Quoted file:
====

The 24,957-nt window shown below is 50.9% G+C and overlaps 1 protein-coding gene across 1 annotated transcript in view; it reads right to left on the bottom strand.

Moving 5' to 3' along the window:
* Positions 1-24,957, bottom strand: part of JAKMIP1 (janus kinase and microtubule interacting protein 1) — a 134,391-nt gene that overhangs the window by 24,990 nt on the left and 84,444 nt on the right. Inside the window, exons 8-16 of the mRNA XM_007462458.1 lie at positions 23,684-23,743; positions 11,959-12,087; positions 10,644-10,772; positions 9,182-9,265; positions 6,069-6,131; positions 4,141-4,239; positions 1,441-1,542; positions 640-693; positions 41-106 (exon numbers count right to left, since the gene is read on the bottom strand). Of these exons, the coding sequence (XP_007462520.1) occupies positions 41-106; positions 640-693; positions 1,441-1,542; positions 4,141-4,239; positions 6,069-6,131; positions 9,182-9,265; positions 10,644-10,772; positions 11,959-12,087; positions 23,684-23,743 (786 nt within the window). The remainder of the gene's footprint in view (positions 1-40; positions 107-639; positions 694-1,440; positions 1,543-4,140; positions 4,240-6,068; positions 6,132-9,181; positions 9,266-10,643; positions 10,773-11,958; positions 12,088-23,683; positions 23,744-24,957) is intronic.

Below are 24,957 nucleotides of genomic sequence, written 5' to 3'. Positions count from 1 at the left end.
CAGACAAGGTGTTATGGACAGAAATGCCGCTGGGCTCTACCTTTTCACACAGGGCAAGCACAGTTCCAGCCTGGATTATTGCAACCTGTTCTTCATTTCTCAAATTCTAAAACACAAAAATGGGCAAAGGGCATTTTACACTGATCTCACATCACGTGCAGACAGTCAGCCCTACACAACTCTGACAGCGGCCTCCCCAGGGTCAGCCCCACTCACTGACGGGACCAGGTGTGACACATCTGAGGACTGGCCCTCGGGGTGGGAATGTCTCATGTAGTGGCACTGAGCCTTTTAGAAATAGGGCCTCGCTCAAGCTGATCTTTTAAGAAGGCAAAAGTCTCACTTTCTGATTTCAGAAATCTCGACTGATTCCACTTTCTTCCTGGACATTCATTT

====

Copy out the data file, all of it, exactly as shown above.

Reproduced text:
The 24,957-nt window shown below is 50.9% G+C and overlaps 1 protein-coding gene across 1 annotated transcript in view; it reads right to left on the bottom strand.

Moving 5' to 3' along the window:
* Positions 1-24,957, bottom strand: part of JAKMIP1 (janus kinase and microtubule interacting protein 1) — a 134,391-nt gene that overhangs the window by 24,990 nt on the left and 84,444 nt on the right. Inside the window, exons 8-16 of the mRNA XM_007462458.1 lie at positions 23,684-23,743; positions 11,959-12,087; positions 10,644-10,772; positions 9,182-9,265; positions 6,069-6,131; positions 4,141-4,239; positions 1,441-1,542; positions 640-693; positions 41-106 (exon numbers count right to left, since the gene is read on the bottom strand). Of these exons, the coding sequence (XP_007462520.1) occupies positions 41-106; positions 640-693; positions 1,441-1,542; positions 4,141-4,239; positions 6,069-6,131; positions 9,182-9,265; positions 10,644-10,772; positions 11,959-12,087; positions 23,684-23,743 (786 nt within the window). The remainder of the gene's footprint in view (positions 1-40; positions 107-639; positions 694-1,440; positions 1,543-4,140; positions 4,240-6,068; positions 6,132-9,181; positions 9,266-10,643; positions 10,773-11,958; positions 12,088-23,683; positions 23,744-24,957) is intronic.

Below are 24,957 nucleotides of genomic sequence, written 5' to 3'. Positions count from 1 at the left end.
CAGACAAGGTGTTATGGACAGAAATGCCGCTGGGCTCTACCTTTTCACACAGGGCAAGCACAGTTCCAGCCTGGATTATTGCAACCTGTTCTTCATTTCTCAAATTCTAAAACACAAAAATGGGCAAAGGGCATTTTACACTGATCTCACATCACGTGCAGACAGTCAGCCCTACACAACTCTGACAGCGGCCTCCCCAGGGTCAGCCCCACTCACTGACGGGACCAGGTGTGACACATCTGAGGACTGGCCCTCGGGGTGGGAATGTCTCATGTAGTGGCACTGAGCCTTTTAGAAATAGGGCCTCGCTCAAGCTGATCTTTTAAGAAGGCAAAAGTCTCACTTTCTGATTTCAGAAATCTCGACTGATTCCACTTTCTTCCTGGACATTCATTT